Travel Magazine

In Cuba: Turning Trash Cans into Art

By Themarioblog @garciainteract

TAKEAWAY: In historic Camagüey, Cuba, artists take to the main street of this city on the eastern tip of the island, to turn trash cans into canvases.  We show you some of the results, including the work of the premiere Cuban artist, Orestes Larios Zaak.

When the canvas is a trash can

I am a collector of the work of Cuban artist, Orestes Larios Zaak, who specializes in capturing the fascinating imagery of the Cuban ecological systems.  In fact, Larios Zaak is married to my first cousin, Mary Granela Suarez, my last remaining relative in the island, and with whom I communicate daily via email.  Mary is a psychologist and they both live in Camagüey, a historic city, in the eastern tip of Cuba.

Mary has sent me these collection of photos showing how a group of artists took to the streets to paint street cans along Republica Street, in the center of the city.  The event was sponsored by the Consejo Provincial de la Artes Plásticas en Camagüey (Provincial Countil for the Fine Arts in Camaguey). The original idea came from Eduardo Rosales, director of the Center and a plastic artist himself.

Here is Mary’s message to me:

All the artists are locals, from here in Camagüey, including art students from the Professional School of the Arts, which joined the group.  As you know, our city is among Unesco’s World Heritage Cities, and we are all making a great effort to keep it clean and attractive, as many tourists visit here.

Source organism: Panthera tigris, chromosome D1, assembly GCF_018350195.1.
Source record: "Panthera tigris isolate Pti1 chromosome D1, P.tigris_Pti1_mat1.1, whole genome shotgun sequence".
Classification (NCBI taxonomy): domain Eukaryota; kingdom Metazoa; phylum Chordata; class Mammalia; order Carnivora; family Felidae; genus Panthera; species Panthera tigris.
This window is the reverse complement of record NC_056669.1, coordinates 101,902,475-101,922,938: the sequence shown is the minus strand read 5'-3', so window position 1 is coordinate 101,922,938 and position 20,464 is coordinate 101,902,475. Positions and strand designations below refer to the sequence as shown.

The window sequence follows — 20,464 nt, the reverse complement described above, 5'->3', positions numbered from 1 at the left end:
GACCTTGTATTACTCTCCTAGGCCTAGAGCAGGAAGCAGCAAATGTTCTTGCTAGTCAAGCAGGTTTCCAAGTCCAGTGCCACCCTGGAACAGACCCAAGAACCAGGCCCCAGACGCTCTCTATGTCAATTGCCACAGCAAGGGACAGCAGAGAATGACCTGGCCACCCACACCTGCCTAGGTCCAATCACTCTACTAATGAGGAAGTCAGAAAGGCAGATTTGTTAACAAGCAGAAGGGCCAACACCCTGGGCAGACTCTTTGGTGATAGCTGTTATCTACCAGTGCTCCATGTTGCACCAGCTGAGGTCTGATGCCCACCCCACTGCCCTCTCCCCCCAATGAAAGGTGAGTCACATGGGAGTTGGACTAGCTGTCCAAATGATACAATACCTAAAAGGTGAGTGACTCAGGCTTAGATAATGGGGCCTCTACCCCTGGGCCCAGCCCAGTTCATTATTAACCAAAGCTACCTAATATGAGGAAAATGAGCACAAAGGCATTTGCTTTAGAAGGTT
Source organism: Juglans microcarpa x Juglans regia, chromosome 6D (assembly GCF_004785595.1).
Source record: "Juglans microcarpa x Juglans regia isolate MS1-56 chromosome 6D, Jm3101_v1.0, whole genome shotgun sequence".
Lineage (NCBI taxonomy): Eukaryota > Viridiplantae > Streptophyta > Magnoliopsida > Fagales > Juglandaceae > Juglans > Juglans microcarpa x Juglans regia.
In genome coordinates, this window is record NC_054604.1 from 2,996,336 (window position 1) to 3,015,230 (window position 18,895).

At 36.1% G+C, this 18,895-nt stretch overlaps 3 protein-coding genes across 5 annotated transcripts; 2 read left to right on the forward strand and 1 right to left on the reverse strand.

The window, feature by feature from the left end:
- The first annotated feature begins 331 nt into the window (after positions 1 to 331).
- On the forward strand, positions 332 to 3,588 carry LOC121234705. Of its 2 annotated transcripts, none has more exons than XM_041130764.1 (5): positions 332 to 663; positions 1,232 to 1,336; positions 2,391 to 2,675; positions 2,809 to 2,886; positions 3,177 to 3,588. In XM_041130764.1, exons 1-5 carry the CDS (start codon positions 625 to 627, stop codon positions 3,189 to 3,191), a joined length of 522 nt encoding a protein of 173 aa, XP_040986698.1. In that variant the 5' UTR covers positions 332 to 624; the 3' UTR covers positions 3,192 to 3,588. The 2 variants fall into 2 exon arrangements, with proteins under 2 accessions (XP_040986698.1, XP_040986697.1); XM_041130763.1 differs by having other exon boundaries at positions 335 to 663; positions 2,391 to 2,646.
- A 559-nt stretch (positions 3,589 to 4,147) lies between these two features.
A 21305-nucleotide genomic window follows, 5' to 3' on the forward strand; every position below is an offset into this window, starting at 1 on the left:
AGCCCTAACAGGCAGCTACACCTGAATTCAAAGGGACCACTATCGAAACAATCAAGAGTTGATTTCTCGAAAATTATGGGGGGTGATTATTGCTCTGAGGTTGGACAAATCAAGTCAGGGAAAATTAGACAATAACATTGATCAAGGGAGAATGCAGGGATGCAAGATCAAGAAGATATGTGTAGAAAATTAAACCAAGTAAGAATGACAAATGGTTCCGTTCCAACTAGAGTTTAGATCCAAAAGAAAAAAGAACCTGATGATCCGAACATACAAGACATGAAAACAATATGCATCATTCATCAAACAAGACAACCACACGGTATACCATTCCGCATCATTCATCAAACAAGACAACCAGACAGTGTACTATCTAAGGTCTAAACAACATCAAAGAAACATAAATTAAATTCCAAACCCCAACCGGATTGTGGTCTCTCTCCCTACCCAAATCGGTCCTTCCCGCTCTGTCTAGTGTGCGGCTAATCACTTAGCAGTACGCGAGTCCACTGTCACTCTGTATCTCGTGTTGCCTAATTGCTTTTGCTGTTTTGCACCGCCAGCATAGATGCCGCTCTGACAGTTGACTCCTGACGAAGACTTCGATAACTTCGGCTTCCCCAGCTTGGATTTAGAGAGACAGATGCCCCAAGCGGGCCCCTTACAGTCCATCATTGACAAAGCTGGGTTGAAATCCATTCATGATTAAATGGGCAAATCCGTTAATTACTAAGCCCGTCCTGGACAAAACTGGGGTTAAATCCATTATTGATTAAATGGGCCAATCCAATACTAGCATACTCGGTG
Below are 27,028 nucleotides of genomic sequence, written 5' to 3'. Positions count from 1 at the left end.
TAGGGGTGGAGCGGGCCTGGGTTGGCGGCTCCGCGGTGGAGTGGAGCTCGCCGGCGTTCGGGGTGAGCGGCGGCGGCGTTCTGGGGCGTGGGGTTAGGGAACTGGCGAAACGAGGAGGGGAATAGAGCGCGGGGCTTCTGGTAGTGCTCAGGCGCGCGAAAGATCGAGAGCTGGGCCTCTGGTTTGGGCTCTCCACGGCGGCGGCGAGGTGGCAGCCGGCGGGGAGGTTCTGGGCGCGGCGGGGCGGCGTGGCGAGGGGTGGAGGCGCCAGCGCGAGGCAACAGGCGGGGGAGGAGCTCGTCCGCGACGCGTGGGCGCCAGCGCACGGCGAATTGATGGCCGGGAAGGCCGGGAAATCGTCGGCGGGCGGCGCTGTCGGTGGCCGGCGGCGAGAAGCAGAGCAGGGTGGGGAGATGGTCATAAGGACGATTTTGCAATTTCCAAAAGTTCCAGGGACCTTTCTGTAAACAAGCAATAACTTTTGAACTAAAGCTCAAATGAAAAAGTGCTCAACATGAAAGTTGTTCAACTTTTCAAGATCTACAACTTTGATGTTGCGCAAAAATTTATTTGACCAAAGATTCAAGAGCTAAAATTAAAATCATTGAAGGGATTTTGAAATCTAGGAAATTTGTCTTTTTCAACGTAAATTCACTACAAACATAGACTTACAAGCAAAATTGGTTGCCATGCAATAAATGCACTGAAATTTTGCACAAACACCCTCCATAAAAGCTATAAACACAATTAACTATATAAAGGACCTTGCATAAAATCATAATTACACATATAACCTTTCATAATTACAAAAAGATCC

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Final piece by Orestes Larios Zaak

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The maestro at work: Orestes Larios Zaak takes his tools out into Republica street to turn a trash can into a canvas


Eduardo Rosales Ruiz

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Joel González Pallerois



John Cambra Rojas

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Marcos Barreiro Mederos

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Image of Camagüey at dusk: Camaguey is part of Unexco’s world heritage cities

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Camagüey has historically been known as the city of “tinajones” (those huge terra cotta pots).  Here is a picture taken today where one sees the tinajones at the house/museum honoring the Cuban patriot Ignacio Agramonte y Loinaz. The museum was built at the end of the 18th Century, in the same block as the Galeria Larios, and across from the historic church Our Lady of Mercy (la Merced) 

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Here a typical tinajón from Camaguey


TheMarioBlog post #804

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